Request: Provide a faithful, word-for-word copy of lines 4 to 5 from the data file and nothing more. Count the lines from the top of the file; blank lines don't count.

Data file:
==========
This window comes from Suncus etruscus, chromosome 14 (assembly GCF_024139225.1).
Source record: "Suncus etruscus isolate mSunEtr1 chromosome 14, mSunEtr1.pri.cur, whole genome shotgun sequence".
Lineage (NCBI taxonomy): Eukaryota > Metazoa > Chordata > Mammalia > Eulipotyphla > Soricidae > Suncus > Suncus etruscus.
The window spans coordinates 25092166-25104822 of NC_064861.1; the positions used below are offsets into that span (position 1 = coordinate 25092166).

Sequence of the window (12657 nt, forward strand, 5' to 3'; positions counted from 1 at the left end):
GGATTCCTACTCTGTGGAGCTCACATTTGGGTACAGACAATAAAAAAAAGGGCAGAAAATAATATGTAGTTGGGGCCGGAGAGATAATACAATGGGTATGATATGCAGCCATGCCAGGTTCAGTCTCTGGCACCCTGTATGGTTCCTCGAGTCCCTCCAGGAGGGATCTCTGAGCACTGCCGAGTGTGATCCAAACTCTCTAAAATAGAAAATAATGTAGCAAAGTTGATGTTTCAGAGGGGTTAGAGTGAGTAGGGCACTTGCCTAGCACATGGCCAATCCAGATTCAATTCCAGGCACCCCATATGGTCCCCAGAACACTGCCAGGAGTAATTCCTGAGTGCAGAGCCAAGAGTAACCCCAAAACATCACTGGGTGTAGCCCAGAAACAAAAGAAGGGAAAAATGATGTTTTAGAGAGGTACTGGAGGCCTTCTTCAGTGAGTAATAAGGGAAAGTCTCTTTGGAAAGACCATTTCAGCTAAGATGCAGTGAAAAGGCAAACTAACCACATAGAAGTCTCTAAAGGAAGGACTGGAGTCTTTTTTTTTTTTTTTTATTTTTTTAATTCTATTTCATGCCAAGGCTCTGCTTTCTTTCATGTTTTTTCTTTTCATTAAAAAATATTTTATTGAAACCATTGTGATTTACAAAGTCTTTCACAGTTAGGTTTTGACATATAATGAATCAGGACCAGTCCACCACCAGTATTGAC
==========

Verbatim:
The window spans coordinates 25092166-25104822 of NC_064861.1; the positions used below are offsets into that span (position 1 = coordinate 25092166).

Sequence of the window (12657 nt, forward strand, 5' to 3'; positions counted from 1 at the left end):